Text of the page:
The horizon is not so far as we can see, but as far as we can imagine

The Nice Attacks

A truck has plowed into a crowd at a Bastille Day celebration. Reports suggest about 60 casualties.

This is a tragedy.

It is not any more of a tragedy than the US attack on an MSF hospital in Afghanistan.

It is not more of a tragedy than the deliberate targeting of the Iraqi sewage system during the Gulf War.

The blood and pain of people who are not like you is not one whit less important than the blood and pain of people who are like you.

The number of people hurt and killed is important. Less death and pain is preferable to  more death and pain.

Every single person killed or harmed by ISIS is the responsibility of George W. Bush and Tony Blair, along with the governments and militaries who backed them. There is no ISIS without the Iraq war. (It’s unclear if ISIS will claim responsibility, but the point remains that this terrorism is the result of the Iraq war.)

Causality is important when dealing with ethics. The consequences of invading Iraq were forseen by everyone with even the slightest amount of sense. Even the CIA and British intelligence called the consequences correctly.

Until people get their ethical reasoning straight, they will continue to create hellscapes.

I feel great sympathy for those in Nice who have lost someone. I feel no more sympathy for them than for all the Iraqis who have lost someone.

We are either all human, or we aren’t. A world where we aren’t is Hell.

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Let Us Speak of Hope for the Future


Turkish Coup Attempt Fails


  1. Bill Hicks

    Well said. It is ironic that the horrific recent attacks have been against France, which refused to participate in the Iraq War. But that’s one of the big problems with terrorism, it always seems to hit innocent people rather than the criminals who committed the war crimes for which the terrorists are striking in retaliation.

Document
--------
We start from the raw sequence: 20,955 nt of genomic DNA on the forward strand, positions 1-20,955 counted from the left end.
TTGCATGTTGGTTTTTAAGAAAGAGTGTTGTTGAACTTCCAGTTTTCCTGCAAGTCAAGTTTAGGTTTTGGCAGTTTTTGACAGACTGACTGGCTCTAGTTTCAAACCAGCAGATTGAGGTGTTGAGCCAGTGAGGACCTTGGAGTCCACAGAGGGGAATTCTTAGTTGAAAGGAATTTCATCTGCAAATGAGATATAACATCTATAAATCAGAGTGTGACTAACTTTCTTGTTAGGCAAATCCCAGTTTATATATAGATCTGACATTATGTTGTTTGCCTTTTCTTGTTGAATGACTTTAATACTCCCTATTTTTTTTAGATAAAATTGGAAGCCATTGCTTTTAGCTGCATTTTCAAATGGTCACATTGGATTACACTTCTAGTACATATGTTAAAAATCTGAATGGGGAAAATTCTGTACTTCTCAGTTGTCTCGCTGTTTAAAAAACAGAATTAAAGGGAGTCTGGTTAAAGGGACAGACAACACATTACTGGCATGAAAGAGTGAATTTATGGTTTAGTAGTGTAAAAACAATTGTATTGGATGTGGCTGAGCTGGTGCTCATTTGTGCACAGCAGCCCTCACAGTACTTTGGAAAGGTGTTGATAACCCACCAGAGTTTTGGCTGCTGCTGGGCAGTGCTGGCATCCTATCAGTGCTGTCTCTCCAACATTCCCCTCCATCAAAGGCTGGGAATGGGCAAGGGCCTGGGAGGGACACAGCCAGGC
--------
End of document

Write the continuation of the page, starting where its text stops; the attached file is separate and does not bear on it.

2. Some Guy

    “It is wisely ordained by nature, that private connexions should commonly prevail over univeral views and considerations; otherwise our affections and actions would be dissopated and lost, for want of a proper limited object. Thus a small benefit done to ourselves, or our near friends, excites more lively sentiments of love and approbation than a great benefit done to a distant commonwealth: But still we know here, as in all the senses, to correct these inequalities by reflection, and retain a general standard of vice and virtue, founded chiefly on a general usefulness.”

    David Hume

  3. V. Arnold

    I second Bill Hicks; well done.
    I can’t help but to think of the profound effects on societies across the so called, free world. Everything is being weaponized and rather than defy the terrorists; France has chosen to cancel all public events planned for the present and near future. The terrorists are winning and the people cower…